So there we were, my husband David and I, on a road trip with our thirteen-year-old late last July, and I hadn’t a thing to wear. And when I say road trip, you have to understand that I’m being somewhat disingenuous here — kind of like Ishmael saying he had signed up to go on a little fishing trip with a slightly wild-eyed one-legged captain named Ahab. If you think it’s easy to pick the right outfit to see an experiential program in the Northern California wilderness, one you hope will take your high-functioning autistic thirteen year-old with a temper like an IED, trust me, it’s not. I didn’t want to look like a dolled-up tart, someone who would ditch their child in the wilderness and bolt for the nearest mall, but I didn’t want to look serious and severe, like a buttoned-up stiff and tweedy schoolmarm incapable of raising a child with special needs, either.
I’m no psychologist, but I suspected that my indecision about what to wear ran deeper than simple wardrobe anxiety. Earlier in the week, in a misguided attempt to get at the root of whatever was driving my clothing dilemma, I had entered “what kind of parent sends their autistic kid to boarding school?” into the Google search field, but my search yielded nothing useful. I got page after page of links to alternative education sites, a “Yahoo!answers” response beginning with the words “No parent wants to place his child in a residential program…,” and links to some treatment centers for severely impaired children. Nothing came up about guilt, anguish, ambivalence, despair, or shame — nothing at all.
The truth was, some parents do want to place their child in a residential program. Desperately. David and I, for instance, had fantasized about it for more than a year. Like most fantasies, ours were airbrushed and abstract: we didn’t know what such a program looked like or what, exactly, it would do for Jordan. All we knew was that it would get him the hell out of our house, where every wall adjacent to a door handle bore a doorknob-sized hole, where half the windows had had to be replaced, and where the neighbors must have been either profoundly deaf or even more profoundly indifferent — or maybe just incredibly tactful — to ignore, for months on end, the sounds of doors slamming, voices rising, and things breaking.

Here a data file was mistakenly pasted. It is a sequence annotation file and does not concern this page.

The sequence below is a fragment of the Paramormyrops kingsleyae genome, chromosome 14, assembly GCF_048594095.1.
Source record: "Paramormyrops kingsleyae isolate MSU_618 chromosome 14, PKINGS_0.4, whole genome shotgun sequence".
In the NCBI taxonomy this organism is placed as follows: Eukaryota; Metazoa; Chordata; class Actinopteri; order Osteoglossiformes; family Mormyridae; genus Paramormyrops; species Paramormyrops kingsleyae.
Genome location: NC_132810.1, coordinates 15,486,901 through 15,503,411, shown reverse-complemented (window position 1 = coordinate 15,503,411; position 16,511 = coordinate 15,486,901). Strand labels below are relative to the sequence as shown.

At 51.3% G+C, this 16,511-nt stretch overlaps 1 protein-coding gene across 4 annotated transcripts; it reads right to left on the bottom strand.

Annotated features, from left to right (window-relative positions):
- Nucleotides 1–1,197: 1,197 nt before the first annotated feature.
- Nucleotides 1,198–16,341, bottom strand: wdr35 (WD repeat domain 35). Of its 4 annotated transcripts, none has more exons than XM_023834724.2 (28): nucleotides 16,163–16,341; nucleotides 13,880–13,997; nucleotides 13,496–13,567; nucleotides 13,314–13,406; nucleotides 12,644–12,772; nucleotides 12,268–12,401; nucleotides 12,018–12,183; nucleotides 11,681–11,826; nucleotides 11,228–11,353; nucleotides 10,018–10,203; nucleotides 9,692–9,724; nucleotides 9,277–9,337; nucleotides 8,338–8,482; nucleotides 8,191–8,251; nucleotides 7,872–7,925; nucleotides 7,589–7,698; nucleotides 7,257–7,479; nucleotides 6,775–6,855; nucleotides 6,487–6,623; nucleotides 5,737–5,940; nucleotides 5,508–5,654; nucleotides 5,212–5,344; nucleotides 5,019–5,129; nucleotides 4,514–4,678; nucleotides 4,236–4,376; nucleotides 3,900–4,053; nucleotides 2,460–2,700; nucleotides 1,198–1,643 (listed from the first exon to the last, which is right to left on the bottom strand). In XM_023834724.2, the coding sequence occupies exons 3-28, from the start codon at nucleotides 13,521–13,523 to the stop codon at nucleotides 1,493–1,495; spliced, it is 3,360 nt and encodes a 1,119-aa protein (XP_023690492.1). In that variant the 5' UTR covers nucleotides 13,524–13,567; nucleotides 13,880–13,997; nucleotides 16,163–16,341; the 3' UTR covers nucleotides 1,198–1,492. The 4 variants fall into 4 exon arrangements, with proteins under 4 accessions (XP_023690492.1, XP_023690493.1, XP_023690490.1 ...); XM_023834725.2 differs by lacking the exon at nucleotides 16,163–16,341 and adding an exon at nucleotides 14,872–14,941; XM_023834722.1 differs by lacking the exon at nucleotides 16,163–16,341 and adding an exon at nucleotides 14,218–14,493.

This was not exactly what we had in mind when we decided to have a baby. By all accounts, we should have had a genius; at least that’s what our friends predicted. “You’re going to have the smartest children in the entire world,” they said, and although we modestly waved them away — “Oh, get out of here!” — secretly we thought so too. Jordan was born right as David was starting his psychiatry residency at Stanford and I was finishing my dissertation in Comparative Literature. We were barely 26 years old, smart and ambitious, M.D., Ph.D., and adorable baby in hand.
Jordan was indeed adorable: blond, round, dimpled, winsome. He met all the physical milestones and sat up, crawled, stood, and walked almost exactly on schedule. He also hated being held, avoided eye contact, didn’t babble, didn’t point, didn’t play with toys, didn’t string words together, and seemed to exist in a universe separated from ours by an invisible Plexiglass shield. He had a dazzling smile and a propensity to chortle to himself, in appreciation of some private joke, but his happiness was diffuse and non-reciprocal. When we came to pick him up at daycare, the other children clustered around us excitedly while Jordan sat in the corner opening and closing the doors on the Fisher-Price play kitchen; when we went to the zoo, he showed no interest in the animals and spent most of his time running away, his head oddly tilted to one side. When he was two and a half, a visit to a psychiatrist confirmed what we already dimly suspected but didn’t want to acknowledge, not in so many words, anyway: he had extensive development delays in fine motor, cognitive, speech, and social skills. Extensive enough to be diagnosed with PDD-NOS: Pervasive Developmental Disorder, Not Otherwise Specified. We would be eligible to receive county services if he was diagnosed with autism, so they gave us that too, just in case. High functioning autism, the psychiatrist said. “At least he’s high-functioning,” we said with a kind of desperate bravado; living in Palo Alto, where everyone’s child had to be good at something, we couldn’t fall behind, so that’s what we were going to be good at — autism.